20 Most Powerful Film Images Of All Time

Those emotional moments we'll never forget.

Creating a powerful, indelible movie image is no easy feat, and most of the time it's not done deliberately, nor can it really be predicted. Though Hollywood likes to think they know exactly what audiences like, that's been proven wrong countless times, and far beyond their creators' wildest dreams, these 20 film images became ingrained in pop-culture history forever more as high-points of the medium. So, what creates a powerful film image? The criteria are diverse and numerous: to touch our hearts in a way we could never have imagined, to so perfectly summarise the journey the movie as a whole has taken audiences on, or to change the landscape of cinema as we know it. These 20 movies, with their flaws and faults, all brought something fresh and game-changing to the table: they all provoked our hearts and minds in various ways, and kept us both thinking and talking about each movie long after the credits rolled. But what we've also tried to discover are images that succeed in creating meaning even if you haven't seen the particular film, or perhaps aren't even aware that it's taken from a work of cinema. These images on their own manage to conjure up plenty of emotion, and therein lies their true power. Of course, power comes in a number of forms, and 20 images isn't nearly enough to cover the gamut of incredible cinematic images, so did we miss any of your favourites? Let us know in the comments!

20. Sgt. Elias Dies - Platoon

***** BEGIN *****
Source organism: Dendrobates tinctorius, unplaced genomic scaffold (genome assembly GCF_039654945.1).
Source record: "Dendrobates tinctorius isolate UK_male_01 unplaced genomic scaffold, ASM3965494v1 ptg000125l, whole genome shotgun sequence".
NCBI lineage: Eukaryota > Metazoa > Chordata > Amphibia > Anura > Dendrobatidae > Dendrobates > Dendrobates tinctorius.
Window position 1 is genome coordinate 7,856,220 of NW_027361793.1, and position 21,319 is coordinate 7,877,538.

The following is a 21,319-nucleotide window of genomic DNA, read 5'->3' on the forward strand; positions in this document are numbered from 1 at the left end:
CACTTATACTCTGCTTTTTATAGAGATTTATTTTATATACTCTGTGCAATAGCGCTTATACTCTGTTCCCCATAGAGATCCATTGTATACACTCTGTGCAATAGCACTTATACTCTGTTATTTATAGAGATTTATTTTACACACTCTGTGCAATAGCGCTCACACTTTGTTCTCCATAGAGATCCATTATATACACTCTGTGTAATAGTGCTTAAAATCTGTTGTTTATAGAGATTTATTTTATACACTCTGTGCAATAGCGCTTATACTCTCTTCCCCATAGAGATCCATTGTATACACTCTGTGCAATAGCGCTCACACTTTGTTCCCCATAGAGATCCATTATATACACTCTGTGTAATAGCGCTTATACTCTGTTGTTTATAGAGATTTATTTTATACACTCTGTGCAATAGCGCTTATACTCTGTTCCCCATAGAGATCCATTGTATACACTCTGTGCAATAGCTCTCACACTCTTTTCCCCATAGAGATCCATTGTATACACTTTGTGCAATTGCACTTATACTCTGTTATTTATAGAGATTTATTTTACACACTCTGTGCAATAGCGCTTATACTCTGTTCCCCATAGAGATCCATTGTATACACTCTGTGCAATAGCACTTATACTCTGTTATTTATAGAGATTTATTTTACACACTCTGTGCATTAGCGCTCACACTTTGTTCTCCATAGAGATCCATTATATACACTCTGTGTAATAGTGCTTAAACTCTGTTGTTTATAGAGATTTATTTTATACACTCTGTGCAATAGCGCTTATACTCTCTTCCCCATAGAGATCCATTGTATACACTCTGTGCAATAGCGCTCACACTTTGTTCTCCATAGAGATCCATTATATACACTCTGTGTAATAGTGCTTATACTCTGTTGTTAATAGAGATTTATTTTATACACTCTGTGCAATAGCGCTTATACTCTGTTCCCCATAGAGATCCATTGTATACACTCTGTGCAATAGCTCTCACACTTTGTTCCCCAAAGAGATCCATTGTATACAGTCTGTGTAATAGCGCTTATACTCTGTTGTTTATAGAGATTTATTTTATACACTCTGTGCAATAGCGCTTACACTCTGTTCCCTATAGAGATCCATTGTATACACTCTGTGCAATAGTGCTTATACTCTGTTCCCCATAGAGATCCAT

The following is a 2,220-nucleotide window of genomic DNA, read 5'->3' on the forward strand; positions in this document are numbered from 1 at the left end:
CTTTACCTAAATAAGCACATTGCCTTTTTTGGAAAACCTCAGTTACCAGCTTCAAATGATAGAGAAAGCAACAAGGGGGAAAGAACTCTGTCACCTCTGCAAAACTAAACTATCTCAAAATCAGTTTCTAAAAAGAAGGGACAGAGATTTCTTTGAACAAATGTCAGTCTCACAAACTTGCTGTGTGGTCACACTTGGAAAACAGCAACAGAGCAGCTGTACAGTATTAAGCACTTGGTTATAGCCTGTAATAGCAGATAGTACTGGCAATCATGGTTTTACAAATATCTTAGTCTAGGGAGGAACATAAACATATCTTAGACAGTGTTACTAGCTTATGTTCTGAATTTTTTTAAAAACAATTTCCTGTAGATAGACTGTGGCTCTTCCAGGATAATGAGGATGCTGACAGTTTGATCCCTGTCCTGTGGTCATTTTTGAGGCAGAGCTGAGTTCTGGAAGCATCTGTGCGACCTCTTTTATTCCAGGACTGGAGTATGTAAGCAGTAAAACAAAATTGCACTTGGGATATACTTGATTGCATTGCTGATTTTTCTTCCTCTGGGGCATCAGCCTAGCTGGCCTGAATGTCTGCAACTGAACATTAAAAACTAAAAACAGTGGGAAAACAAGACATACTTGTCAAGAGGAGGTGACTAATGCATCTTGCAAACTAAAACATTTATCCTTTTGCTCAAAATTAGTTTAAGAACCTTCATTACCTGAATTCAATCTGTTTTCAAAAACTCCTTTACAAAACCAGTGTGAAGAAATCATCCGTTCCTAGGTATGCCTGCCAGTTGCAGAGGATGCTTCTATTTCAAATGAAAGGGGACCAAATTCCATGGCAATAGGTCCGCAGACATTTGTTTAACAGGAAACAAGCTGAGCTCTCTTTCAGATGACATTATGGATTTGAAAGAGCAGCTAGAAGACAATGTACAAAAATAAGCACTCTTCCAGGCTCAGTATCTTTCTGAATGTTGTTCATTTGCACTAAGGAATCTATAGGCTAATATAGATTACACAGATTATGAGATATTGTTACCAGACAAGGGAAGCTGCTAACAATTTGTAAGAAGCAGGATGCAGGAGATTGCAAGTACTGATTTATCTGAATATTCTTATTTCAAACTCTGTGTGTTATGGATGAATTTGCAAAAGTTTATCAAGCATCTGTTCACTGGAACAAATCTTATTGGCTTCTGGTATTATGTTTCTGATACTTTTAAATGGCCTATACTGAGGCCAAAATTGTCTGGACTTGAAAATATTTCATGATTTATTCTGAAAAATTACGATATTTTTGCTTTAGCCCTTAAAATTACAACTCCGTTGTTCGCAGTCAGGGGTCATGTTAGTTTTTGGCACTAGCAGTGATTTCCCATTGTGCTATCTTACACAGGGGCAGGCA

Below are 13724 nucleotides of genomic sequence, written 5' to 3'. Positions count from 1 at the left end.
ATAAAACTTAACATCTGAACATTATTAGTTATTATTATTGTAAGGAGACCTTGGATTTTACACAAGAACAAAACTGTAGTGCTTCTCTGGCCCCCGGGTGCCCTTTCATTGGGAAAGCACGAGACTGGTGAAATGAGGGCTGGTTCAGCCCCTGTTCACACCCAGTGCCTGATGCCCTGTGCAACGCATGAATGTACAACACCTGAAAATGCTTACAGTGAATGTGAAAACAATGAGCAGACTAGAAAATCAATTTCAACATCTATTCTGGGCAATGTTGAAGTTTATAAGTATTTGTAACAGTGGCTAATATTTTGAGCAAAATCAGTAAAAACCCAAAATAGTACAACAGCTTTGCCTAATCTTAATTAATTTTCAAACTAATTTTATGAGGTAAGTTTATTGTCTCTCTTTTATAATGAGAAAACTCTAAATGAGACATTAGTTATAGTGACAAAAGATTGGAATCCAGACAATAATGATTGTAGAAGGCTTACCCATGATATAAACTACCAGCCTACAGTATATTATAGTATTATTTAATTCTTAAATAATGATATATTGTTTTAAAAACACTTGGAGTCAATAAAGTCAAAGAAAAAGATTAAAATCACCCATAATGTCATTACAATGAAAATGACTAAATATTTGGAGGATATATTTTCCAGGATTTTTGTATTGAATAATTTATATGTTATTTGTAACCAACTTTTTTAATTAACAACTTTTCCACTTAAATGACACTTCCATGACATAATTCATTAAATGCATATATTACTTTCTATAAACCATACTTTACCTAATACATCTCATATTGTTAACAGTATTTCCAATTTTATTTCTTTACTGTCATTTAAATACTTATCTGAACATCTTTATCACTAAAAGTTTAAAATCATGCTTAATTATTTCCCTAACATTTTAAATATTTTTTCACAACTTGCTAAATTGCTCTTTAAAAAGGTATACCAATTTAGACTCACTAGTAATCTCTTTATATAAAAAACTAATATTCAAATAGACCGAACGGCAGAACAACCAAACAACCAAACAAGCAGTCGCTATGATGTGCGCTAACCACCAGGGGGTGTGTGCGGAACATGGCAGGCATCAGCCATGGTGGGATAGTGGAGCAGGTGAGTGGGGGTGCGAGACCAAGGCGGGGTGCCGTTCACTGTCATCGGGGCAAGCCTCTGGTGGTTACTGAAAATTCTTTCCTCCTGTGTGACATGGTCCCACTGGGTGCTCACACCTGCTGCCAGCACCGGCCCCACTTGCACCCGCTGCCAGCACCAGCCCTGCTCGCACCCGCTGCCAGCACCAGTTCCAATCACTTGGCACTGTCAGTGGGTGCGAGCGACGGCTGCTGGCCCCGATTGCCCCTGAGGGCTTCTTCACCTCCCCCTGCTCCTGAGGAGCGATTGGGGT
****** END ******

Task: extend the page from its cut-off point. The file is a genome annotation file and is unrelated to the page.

The most iconic scene from Oliver Stone's classic Vietnam war film has Sgt. Elias (Willem Dafoe) emerging from the jungle while being fired at by North Vietnamese soldiers. In absolute despair and unable to run anymore, he throws his hands up into the air as his comrades exit the area on a chopper, and he finally succumbs to his numerous injuries. On its own, this is a powerful image about the nature of war, not only of the loss and bloodshed inherent in any conflict, but the clear psychological torment and hopelessness that it ultimately invites. Whatever the war we might be fighting at any given time in the present, this visual has remained devastatingly relevant over the last three decades, and adorns the DVD cover for a good reason. Furthermore, the anonymous nature of the soldier only enhances the universal savagery of the image: we're not looking at Willem Dafoe in his final moments, we're looking at potentially any soldier on any battlefield the world over from any political stance, and that loss is never a good thing.

Stay at home dad who spends as much time teaching his kids the merits of Martin Scorsese as possible (against the missus' wishes). General video game, TV and film nut. Occasional sports fan. Full time loon.